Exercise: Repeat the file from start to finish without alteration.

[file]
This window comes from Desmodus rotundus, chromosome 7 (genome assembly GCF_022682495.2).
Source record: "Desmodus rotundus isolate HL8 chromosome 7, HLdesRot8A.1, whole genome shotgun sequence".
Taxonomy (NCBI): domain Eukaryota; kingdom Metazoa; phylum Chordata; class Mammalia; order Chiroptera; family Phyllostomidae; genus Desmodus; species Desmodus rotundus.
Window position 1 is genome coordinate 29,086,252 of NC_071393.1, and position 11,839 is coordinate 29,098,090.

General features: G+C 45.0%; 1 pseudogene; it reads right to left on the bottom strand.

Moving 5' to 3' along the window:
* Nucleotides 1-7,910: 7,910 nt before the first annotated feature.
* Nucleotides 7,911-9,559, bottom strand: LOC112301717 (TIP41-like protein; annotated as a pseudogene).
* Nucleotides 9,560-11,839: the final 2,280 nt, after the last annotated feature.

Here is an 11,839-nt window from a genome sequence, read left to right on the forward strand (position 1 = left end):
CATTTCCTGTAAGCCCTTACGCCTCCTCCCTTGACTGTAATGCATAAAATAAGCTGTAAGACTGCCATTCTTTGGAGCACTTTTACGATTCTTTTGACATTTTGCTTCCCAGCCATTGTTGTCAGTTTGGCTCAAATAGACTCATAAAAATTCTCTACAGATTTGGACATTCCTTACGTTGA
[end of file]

This window comes from Desmodus rotundus, chromosome 7 (genome assembly GCF_022682495.2).
Source record: "Desmodus rotundus isolate HL8 chromosome 7, HLdesRot8A.1, whole genome shotgun sequence".
Taxonomy (NCBI): domain Eukaryota; kingdom Metazoa; phylum Chordata; class Mammalia; order Chiroptera; family Phyllostomidae; genus Desmodus; species Desmodus rotundus.
Window position 1 is genome coordinate 29,086,252 of NC_071393.1, and position 11,839 is coordinate 29,098,090.

General features: G+C 45.0%; 1 pseudogene; it reads right to left on the bottom strand.

Moving 5' to 3' along the window:
* Nucleotides 1-7,910: 7,910 nt before the first annotated feature.
* Nucleotides 7,911-9,559, bottom strand: LOC112301717 (TIP41-like protein; annotated as a pseudogene).
* Nucleotides 9,560-11,839: the final 2,280 nt, after the last annotated feature.

Here is an 11,839-nt window from a genome sequence, read left to right on the forward strand (position 1 = left end):
CATTTCCTGTAAGCCCTTACGCCTCCTCCCTTGACTGTAATGCATAAAATAAGCTGTAAGACTGCCATTCTTTGGAGCACTTTTACGATTCTTTTGACATTTTGCTTCCCAGCCATTGTTGTCAGTTTGGCTCAAATAGACTCATAAAAATTCTCTACAGATTTGGACATTCCTTACGTTGA